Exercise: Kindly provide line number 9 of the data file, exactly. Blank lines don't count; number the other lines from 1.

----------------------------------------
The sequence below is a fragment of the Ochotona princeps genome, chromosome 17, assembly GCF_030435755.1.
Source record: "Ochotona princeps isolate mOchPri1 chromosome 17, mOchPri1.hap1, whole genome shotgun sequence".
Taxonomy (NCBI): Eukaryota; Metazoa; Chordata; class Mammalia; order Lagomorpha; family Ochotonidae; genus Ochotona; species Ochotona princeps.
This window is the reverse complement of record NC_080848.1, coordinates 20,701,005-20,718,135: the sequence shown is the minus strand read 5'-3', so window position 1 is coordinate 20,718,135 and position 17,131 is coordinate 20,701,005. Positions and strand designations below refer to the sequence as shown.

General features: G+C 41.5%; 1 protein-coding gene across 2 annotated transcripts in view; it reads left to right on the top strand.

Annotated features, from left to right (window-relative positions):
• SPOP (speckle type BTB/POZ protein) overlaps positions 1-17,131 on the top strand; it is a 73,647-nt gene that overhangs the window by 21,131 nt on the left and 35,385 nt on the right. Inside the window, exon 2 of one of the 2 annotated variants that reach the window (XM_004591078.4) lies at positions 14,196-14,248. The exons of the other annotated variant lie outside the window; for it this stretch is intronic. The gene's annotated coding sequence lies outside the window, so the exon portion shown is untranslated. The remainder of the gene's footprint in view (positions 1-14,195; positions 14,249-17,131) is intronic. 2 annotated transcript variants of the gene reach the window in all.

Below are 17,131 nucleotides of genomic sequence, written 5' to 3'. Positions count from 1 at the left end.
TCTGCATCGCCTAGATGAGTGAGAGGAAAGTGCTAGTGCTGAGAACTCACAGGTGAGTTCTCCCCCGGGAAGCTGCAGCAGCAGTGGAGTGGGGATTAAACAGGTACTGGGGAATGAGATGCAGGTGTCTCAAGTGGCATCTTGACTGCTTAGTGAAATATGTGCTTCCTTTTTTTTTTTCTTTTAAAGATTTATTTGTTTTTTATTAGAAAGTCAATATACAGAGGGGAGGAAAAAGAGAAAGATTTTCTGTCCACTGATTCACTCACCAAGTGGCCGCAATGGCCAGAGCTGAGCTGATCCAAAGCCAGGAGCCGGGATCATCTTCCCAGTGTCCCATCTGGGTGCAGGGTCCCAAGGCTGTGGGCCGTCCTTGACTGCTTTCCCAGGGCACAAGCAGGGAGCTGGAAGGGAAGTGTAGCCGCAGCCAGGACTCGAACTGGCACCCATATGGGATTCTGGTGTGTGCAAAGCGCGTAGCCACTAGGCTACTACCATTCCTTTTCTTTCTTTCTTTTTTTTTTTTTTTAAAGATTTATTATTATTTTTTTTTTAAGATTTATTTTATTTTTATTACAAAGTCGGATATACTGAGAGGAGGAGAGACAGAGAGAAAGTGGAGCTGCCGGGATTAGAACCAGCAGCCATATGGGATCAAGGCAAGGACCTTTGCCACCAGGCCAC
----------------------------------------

TCTGCATCGCCTAGATGAGTGAGAGGAAAGTGCTAGTGCTGAGAACTCACAGGTGAGTTCTCCCCCGGGAAGCTGCAGCAGCAGTGGAGTGGGGATTAAACAGGTACTGGGGAATGAGATGCAGGTGTCTCAAGTGGCATCTTGACTGCTTAGTGAAATATGTGCTTCCTTTTTTTTTTTCTTTTAAAGATTTATTTGTTTTTTATTAGAAAGTCAATATACAGAGGGGAGGAAAAAGAGAAAGATTTTCTGTCCACTGATTCACTCACCAAGTGGCCGCAATGGCCAGAGCTGAGCTGATCCAAAGCCAGGAGCCGGGATCATCTTCCCAGTGTCCCATCTGGGTGCAGGGTCCCAAGGCTGTGGGCCGTCCTTGACTGCTTTCCCAGGGCACAAGCAGGGAGCTGGAAGGGAAGTGTAGCCGCAGCCAGGACTCGAACTGGCACCCATATGGGATTCTGGTGTGTGCAAAGCGCGTAGCCACTAGGCTACTACCATTCCTTTTCTTTCTTTCTTTTTTTTTTTTTTTAAAGATTTATTATTATTTTTTTTTTAAGATTTATTTTATTTTTATTACAAAGTCGGATATACTGAGAGGAGGAGAGACAGAGAGAAAGTGGAGCTGCCGGGATTAGAACCAGCAGCCATATGGGATCAAGGCAAGGACCTTTGCCACCAGGCCAC